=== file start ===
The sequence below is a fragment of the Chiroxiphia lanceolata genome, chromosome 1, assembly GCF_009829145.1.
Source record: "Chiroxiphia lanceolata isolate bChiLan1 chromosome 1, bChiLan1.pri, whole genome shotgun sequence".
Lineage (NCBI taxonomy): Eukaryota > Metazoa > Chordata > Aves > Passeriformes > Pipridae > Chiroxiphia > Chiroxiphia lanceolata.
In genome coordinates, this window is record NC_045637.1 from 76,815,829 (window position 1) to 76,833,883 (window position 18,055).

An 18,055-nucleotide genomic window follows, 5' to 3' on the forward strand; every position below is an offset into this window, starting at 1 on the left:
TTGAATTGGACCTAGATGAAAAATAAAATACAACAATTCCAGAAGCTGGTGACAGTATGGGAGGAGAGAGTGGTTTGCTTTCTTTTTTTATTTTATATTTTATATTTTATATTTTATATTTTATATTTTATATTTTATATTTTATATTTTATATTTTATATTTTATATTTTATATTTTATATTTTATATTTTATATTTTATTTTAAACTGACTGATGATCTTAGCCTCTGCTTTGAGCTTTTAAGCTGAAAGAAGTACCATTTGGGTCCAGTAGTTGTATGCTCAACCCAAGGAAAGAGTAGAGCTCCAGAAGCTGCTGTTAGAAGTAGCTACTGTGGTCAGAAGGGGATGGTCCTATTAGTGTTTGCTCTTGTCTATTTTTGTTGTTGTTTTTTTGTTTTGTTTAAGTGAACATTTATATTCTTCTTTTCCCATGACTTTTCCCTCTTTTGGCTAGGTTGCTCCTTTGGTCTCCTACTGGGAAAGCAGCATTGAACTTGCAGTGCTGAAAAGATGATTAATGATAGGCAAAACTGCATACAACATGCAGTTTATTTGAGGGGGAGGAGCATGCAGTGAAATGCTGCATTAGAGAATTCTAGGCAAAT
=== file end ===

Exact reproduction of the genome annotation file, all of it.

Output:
The sequence below is a fragment of the Chiroxiphia lanceolata genome, chromosome 1, assembly GCF_009829145.1.
Source record: "Chiroxiphia lanceolata isolate bChiLan1 chromosome 1, bChiLan1.pri, whole genome shotgun sequence".
Lineage (NCBI taxonomy): Eukaryota > Metazoa > Chordata > Aves > Passeriformes > Pipridae > Chiroxiphia > Chiroxiphia lanceolata.
In genome coordinates, this window is record NC_045637.1 from 76,815,829 (window position 1) to 76,833,883 (window position 18,055).

An 18,055-nucleotide genomic window follows, 5' to 3' on the forward strand; every position below is an offset into this window, starting at 1 on the left:
TTGAATTGGACCTAGATGAAAAATAAAATACAACAATTCCAGAAGCTGGTGACAGTATGGGAGGAGAGAGTGGTTTGCTTTCTTTTTTTATTTTATATTTTATATTTTATATTTTATATTTTATATTTTATATTTTATATTTTATATTTTATATTTTATATTTTATATTTTATATTTTATATTTTATATTTTATATTTTATTTTAAACTGACTGATGATCTTAGCCTCTGCTTTGAGCTTTTAAGCTGAAAGAAGTACCATTTGGGTCCAGTAGTTGTATGCTCAACCCAAGGAAAGAGTAGAGCTCCAGAAGCTGCTGTTAGAAGTAGCTACTGTGGTCAGAAGGGGATGGTCCTATTAGTGTTTGCTCTTGTCTATTTTTGTTGTTGTTTTTTTGTTTTGTTTAAGTGAACATTTATATTCTTCTTTTCCCATGACTTTTCCCTCTTTTGGCTAGGTTGCTCCTTTGGTCTCCTACTGGGAAAGCAGCATTGAACTTGCAGTGCTGAAAAGATGATTAATGATAGGCAAAACTGCATACAACATGCAGTTTATTTGAGGGGGAGGAGCATGCAGTGAAATGCTGCATTAGAGAATTCTAGGCAAAT